Jerry Sichting felt Michael Jordan’s wrath.
The former Purdue guard played in the NBA from 1980-90 and often came across Jordan. There was one incident when Sichting was playing for the Portland Trailblazers during the 1988-89 season that stands out to this day.
A few years earlier while playing a good game with the Pacers vs. Jordan, Sichting had the gall to talk some trash to MJ. And Jordan didn’t forget it.
“I was kind of mouthy at times on the court,” said Sichting. “And I said a few things to him. I was having a good game. … I think he remembered me.
“Then I go to Boston. And then I was traded to Portland about three years later. At one point in a game, he walked over—somebody else was shooting a free throw—and he put his hands on his shorts and stood next to me and said: ‘You’re not near as good when you don’t have that green uniform.’ “
Jordan never forgets.
“Just playing against him and coaching against him when I was in Minnesota,” said Sichting. “He was amazing. There’s never been another player like him.”
No former Purdue player (1975-79) faced Jordan more than Sichting, who played for the Pacers, Celtics, Trail Blazers, Hornets and Bucks. The point guard from Martinsville, Ind., also coached in the NBA from 1995-2019—save for a short stint on the staff at Marquette. The 63-year-old Sichting has seen it all in the NBA.
The Martinsville, Ind., native is now retired and living in Phoenix. And he has enjoyed watching the ESPN documentary “The Last Dance,” a 10-part series on the Jordan’s 1997-98 Chicago Bulls team. It was Jordan’s final season with the franchise and culminated with the Bulls winning their sixth NBA title in eight years.
“I think it’s pretty well-written,” said Sichting, who played 10 seasons in the NBA and averaged 6.9 points and 3.3 assists. “He’s had a remarkable life, to say the least.”
Playing mostly in the Eastern Conference, Sichting battled often with Jordan, who entered the NBA in 1984-85. Sichting was a fourth-round pick of the Warriors in 1979, got cut and came back in 1980 to make the Pacers as a free-agent.
“Well, luckily for me, I was shorter and I didn’t really get matched up or have to guard him that much,” said Sichting. “I was with the Pacers his rookie year. Actually, my last game with the Pacers was in Chicago Stadium against the Bulls. There were about 15 or 16 games left in the year. We weren’t going to the playoffs. They were in kind of a playoff fight and were either the eighth or seventh seed and made the playoffs, but he got beat.”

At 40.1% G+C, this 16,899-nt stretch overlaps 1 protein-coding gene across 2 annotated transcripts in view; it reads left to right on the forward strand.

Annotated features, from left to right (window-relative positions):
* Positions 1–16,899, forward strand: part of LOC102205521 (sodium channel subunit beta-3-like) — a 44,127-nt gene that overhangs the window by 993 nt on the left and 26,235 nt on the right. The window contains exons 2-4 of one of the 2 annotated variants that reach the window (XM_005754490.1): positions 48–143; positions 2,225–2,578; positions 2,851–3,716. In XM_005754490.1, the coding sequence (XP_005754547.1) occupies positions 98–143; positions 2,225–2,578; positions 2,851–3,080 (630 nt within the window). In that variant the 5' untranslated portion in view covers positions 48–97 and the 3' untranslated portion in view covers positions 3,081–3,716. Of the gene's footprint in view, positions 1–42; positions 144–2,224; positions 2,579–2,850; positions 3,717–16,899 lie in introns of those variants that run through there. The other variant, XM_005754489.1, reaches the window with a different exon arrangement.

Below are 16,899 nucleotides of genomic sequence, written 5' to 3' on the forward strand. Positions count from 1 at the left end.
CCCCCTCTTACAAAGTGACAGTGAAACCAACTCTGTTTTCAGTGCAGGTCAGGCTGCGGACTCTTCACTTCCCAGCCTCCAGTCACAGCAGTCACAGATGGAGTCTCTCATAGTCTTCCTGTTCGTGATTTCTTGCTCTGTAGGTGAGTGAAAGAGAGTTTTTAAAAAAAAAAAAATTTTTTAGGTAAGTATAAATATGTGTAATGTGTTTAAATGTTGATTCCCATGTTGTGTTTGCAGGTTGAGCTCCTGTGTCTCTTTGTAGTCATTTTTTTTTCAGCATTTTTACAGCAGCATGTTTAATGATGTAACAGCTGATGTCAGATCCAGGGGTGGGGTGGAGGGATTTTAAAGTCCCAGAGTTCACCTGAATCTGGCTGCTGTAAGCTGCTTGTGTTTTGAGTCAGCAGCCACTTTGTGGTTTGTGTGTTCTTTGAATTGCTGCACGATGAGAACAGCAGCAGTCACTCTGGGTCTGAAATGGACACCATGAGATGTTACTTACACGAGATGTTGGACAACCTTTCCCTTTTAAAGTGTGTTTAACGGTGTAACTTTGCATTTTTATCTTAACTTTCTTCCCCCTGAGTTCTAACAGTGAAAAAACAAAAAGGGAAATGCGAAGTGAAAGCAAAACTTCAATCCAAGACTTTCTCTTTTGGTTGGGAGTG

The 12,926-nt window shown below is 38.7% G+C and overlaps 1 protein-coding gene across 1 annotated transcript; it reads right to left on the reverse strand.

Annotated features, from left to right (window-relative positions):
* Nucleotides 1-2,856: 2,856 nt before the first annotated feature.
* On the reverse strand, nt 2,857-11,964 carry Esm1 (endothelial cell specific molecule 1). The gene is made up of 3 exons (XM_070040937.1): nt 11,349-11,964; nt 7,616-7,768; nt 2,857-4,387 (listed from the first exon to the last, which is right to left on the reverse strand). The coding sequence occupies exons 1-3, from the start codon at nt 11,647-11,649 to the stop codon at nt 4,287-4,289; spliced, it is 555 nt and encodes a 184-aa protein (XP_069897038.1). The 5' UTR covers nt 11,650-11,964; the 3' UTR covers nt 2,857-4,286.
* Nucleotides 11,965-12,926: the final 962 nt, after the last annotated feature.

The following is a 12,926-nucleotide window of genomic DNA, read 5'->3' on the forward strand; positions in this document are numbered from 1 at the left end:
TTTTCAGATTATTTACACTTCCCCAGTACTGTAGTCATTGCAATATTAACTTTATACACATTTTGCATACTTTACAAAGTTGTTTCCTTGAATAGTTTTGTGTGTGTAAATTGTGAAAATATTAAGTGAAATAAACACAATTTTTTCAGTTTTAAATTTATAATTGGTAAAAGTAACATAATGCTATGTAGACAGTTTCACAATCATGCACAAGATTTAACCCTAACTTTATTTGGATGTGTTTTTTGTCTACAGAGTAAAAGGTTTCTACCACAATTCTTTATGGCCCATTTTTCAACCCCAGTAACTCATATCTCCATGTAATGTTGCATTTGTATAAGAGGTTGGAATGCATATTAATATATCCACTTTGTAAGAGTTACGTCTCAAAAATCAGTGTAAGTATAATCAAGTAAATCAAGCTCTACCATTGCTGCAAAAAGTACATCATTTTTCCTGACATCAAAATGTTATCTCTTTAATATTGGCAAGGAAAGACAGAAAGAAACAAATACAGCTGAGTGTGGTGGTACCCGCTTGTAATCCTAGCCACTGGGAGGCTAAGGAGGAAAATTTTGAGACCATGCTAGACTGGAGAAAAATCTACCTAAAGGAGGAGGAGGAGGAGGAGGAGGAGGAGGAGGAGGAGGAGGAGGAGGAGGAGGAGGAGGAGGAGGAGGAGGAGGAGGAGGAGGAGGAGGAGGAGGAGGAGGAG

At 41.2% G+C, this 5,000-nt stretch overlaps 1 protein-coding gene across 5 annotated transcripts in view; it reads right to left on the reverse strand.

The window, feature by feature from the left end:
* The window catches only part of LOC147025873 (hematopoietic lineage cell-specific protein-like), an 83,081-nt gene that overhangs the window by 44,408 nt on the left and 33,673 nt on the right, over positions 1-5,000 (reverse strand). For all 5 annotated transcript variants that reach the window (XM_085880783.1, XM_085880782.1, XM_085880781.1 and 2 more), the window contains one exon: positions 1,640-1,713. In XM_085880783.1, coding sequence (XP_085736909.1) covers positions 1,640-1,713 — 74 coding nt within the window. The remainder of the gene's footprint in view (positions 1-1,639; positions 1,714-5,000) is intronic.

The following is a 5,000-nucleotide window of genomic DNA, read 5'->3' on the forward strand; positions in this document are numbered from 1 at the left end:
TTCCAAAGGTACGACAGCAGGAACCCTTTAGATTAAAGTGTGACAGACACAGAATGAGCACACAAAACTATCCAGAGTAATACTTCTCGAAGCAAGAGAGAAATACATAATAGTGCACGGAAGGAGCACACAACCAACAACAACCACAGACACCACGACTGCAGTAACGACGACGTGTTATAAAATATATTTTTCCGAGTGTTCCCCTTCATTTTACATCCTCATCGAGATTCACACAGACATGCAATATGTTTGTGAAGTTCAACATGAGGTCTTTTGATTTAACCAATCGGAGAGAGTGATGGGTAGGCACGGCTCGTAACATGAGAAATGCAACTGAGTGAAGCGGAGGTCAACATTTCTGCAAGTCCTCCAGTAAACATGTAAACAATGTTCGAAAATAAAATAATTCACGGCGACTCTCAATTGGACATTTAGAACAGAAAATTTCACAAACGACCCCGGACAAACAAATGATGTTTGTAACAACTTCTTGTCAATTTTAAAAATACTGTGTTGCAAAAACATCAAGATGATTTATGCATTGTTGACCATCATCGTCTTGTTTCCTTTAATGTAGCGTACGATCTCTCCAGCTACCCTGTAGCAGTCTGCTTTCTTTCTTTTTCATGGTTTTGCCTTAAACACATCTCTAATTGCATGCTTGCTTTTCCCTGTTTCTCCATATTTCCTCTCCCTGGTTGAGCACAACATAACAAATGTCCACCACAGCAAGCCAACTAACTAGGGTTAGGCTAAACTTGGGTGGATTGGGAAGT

It was when Sichting joined the Celtics in 1985 when he was involved with some epic games vs. Jordan, whose star was rising quickly. And Game Two of the Celtics-Bulls 1986 playoff game in Boston Garden–when Jordan scored 63 points in a loss–still resonates.
“He had broken his foot earlier in the season and sat out,” said Sichting. “And then he came back with just about two weeks left in the season. The documentary shows that he wanted to come back, he wanted to play and get in the playoffs. And he did just that.
“Not only was he healthy, he had of all this pent-up energy. He had an amazing amount of stamina and energy. He took care of his body. For somebody to be able to get that many points in a big, physical playoff game in that era, especially when there was hand-checking, guys could get hit, there were no cheap fouls … it was just incredible.”
In Game One of the series, Jordan tallied 49 going primarily against Dennis Johnson, a Hall of Famer and regular on the NBA all-defensive team.
“I’ll never forget, after every game, (Johnson) used to carry the stat sheet with him into the shower and slap it up against the wall with all the water and humidity and stuff,” said Sichting. “It would just stick there.
“All he started talking about was the 49-point game, saying: ‘That kid is pretty good, but he’s never gonna have a game like that again.’ And then the very next game, he had 63.”
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The Celtics won the game, and the series, on the way to the NBA title. Still, Sichting came away impressed.
“That’s the one memory I really remember about that series,” said Sichting. “He was doing that against the best team on the planet. We had all these big guys (Robert Parish, Kevin McHale, Bill Walton), it’s hard to get to the rim and he had Dennis Johnson guarding him and it was like he was out there by himself.”
Like most, Sichting was impressed with Jordan’s wondrous athletic skills, but that isn’t what set Jordan apart from others in the eyes of Sichting.
“He had (athletic ability), plus he had the fundamentals,” said Sichting. “His footwork, his shooting technique … he wasn’t a great shooter when he came in the NBA, but he became better and better and better. But his footwork and his balance and all the fundamentals that he had is what made him.
“There’s been a lot of great athletes in the NBA. But he had that, plus the basketball IQ, plus the competitiveness. He would put his hand down your throat and pull your heart out. Year after year, game after game, he just wouldn’t let his team lose.”
Does Sichting think Jordan is the best player of all-time?
“Yeah, I do,” he said. “Bill Russell won more championships, but he had a team of Hall of Famers with him. Jordan had Scottie Pippen, he’s a Hall of Famer. But other than that, he won six championships with good players. Phil Jackson was a coaching genius. But he was the whole team. I mean, Jordan was really the whole team.”